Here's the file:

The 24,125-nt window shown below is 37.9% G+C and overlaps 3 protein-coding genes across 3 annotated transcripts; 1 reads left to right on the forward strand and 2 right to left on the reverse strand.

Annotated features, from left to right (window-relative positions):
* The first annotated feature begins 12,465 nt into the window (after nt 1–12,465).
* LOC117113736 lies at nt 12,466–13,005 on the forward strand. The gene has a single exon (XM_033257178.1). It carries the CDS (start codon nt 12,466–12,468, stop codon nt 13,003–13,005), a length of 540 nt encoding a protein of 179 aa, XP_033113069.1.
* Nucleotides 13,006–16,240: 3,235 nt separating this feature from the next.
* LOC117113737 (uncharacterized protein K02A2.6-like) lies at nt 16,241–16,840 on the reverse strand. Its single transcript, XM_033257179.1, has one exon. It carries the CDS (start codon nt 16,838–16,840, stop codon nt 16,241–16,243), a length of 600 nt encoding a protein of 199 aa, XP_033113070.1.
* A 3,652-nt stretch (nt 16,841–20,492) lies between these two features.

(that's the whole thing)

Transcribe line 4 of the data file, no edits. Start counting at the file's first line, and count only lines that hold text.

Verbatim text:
* LOC117113736 lies at nt 12,466–13,005 on the forward strand. The gene has a single exon (XM_033257178.1). It carries the CDS (start codon nt 12,466–12,468, stop codon nt 13,003–13,005), a length of 540 nt encoding a protein of 179 aa, XP_033113069.1.